Looking for ET
We can now safely assume that planets are not unusual, since the first definitive detection in the 1990s numbers have risen steadily to about 2000. However we have yet to find a way of detecting if life exists on them. Finding water, carbon dioxide or methane would indicate the presence of extra-terrestrial life. Professor Jonathan Tennyson from the department of Physics and Astronomy at University College London explains how his team have developed a way of detecting methane in a planet’s atmosphere.
The Gaia telescope, launched last year, will lose some performance because stray light is getting inside. But the impacts are likely to be very small, scientists from the European Space Agency say. Most of the unwanted light appears to be creeping around the giant shield Gaia uses to shade itself from the Sun. The "light pollution" could make it harder for the observatory to see the very faintest stars. BBC Science Correspondent Jonathan Amos updates us on the situation.
The growing field of quantum physics has some grand promises, from advanced computers, better communications and ultra-efficient heat transport systems. But researchers are still working to understand some of the basic rules of this often bizarre world. One feature that is known is that individual particles can sometimes pass through barriers that should be impenetrable – this is known as quantum tunnelling and is seen in stars – where protons and neutrons can tunnel out of the nucleus of an atom in radioactive decay, and here on Earth is used to create images in scanning tunnelling microscopes. Now for the first time scientists at the University of Innsbruck in Austria have seen particles move across a series of barriers, by interacting with other particles which appear to help them move along. Professor Hanns-Christoph Nägerl explains more.
Water in Iraq
As ISIS continues its march towards Baghdad, there are claims that the gains they are making are not just military, but also environmental. Much of the country is dependent on the rivers Tigris and Euphrates for water, both of which start their flow in areas controlled by the militants. The UN declared water a "weapon of war" just last month - could we see it being used that way in Iraq with either supplies limited, dams destroyed, or areas deliberately flooded? Dr. Mark Zeitoun from the School of International Development, and Water Security Research Centre, at the University of East Anglia in the UK, and Dr. Kaveh Madani, from the Centre for Environmental Policy at Imperial College London join us on the programme.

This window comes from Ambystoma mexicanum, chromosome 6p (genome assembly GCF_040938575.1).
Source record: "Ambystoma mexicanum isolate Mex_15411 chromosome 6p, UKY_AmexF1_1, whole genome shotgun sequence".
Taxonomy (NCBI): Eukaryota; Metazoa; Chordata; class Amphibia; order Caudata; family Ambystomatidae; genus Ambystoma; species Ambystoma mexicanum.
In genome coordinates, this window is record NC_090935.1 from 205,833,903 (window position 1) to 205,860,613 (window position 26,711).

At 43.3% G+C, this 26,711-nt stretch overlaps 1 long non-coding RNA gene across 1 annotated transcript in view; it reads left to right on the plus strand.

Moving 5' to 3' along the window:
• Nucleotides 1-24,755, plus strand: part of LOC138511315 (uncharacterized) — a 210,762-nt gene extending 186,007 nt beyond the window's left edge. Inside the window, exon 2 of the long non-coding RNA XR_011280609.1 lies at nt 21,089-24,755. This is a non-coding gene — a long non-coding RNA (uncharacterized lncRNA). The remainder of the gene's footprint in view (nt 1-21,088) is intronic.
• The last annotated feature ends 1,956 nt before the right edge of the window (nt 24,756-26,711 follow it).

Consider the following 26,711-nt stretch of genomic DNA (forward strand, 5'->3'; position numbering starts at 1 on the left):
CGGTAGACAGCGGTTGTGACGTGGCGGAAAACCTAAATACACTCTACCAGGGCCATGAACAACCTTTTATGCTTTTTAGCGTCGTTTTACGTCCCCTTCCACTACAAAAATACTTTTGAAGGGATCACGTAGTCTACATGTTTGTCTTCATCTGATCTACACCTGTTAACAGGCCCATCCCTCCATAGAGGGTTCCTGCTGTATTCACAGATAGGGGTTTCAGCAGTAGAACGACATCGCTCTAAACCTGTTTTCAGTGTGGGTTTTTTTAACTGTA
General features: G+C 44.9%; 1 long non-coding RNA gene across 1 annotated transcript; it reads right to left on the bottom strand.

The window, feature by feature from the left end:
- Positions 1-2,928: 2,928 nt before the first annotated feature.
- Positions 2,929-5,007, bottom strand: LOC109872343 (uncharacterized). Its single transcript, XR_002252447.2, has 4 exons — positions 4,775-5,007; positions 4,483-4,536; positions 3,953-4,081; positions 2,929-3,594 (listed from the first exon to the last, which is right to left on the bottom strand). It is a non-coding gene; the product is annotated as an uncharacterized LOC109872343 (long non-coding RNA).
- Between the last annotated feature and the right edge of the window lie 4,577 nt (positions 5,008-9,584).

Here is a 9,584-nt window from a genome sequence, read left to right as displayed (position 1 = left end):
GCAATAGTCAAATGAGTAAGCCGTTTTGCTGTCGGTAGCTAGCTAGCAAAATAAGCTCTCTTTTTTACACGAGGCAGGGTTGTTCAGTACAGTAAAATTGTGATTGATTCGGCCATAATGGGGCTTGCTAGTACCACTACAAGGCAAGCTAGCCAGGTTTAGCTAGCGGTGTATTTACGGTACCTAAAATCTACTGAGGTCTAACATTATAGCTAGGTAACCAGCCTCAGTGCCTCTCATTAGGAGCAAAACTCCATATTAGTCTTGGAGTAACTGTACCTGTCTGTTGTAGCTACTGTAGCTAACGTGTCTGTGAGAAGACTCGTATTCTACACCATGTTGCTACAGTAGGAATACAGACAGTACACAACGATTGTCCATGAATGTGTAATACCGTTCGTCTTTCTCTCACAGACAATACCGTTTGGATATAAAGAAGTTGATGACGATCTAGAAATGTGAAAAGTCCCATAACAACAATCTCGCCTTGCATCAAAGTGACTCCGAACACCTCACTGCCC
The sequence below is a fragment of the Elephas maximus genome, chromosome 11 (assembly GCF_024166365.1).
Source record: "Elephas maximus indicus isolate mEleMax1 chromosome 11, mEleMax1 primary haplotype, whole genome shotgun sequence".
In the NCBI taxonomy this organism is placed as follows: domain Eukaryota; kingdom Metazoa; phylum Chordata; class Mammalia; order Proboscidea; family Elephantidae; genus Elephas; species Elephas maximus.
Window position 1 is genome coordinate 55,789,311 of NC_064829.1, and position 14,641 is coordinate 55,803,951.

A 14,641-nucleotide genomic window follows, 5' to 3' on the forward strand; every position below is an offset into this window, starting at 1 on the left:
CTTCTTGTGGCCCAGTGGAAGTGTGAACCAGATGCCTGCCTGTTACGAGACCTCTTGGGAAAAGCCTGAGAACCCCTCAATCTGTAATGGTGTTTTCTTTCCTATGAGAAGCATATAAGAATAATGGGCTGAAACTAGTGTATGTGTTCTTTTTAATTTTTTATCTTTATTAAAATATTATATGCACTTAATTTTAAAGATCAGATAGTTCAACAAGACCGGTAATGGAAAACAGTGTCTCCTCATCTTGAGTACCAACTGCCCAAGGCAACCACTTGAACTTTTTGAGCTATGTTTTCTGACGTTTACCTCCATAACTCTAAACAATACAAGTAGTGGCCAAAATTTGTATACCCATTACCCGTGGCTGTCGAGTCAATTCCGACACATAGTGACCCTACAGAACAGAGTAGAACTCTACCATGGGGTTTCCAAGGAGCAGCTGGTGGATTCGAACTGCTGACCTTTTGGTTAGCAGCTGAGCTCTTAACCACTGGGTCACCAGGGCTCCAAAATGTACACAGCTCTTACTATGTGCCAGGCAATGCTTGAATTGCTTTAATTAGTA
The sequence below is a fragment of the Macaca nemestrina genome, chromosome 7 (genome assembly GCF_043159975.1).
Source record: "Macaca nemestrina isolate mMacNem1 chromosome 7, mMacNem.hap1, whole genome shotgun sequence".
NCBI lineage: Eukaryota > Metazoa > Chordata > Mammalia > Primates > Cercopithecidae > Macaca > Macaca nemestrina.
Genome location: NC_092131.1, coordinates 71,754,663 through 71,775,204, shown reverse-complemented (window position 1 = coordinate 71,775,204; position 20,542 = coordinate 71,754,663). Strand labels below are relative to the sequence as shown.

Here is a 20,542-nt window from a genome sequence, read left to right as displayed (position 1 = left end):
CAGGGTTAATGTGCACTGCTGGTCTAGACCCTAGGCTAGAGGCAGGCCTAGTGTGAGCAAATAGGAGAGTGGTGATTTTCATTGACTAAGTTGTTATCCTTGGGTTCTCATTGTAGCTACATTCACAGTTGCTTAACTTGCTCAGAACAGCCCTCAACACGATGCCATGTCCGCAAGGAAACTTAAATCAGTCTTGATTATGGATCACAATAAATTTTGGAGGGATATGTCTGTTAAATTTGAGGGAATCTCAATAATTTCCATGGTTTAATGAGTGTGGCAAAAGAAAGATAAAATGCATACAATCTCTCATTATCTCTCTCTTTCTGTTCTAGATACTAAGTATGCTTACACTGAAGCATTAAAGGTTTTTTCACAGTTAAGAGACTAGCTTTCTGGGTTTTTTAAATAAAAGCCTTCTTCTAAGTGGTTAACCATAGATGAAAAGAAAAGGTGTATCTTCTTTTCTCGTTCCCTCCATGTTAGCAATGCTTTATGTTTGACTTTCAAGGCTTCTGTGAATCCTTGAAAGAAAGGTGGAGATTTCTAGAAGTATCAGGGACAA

According to the World Food Programme, 842 million people in the world do not have enough to eat. Sub-Saharan Africa has the highest prevalence of hunger and starvation – almost a quarter of the entire population. We’re following up on research that we reported on just over a year ago here on Science in Action, that a devastating crop disease is threatening cassava, which feeds some 300 million people across the continent. Scientists warned us that the potato-like crop is facing a double whammy from the Cassava Mosaic Virus and Cassava Brown Streak Disease. Now, the 5CP Project is starting a 3 year effort that aims to deploy new, virus free, resistant varieties. It will be implemented in Malawi, Kenya, Uganda, Tanzania and Mozambique, and the aim is to provide farmers with clean planting material and diverse cassava varieties that combine resistance to the two diseases. Sophie Mbuguah reports on how the project is going.
Image: Is there methane on this planet? Credit: ESA (European Space Agency)
Presenter: Jack Stewart
Producer: Ania Lichtarowicz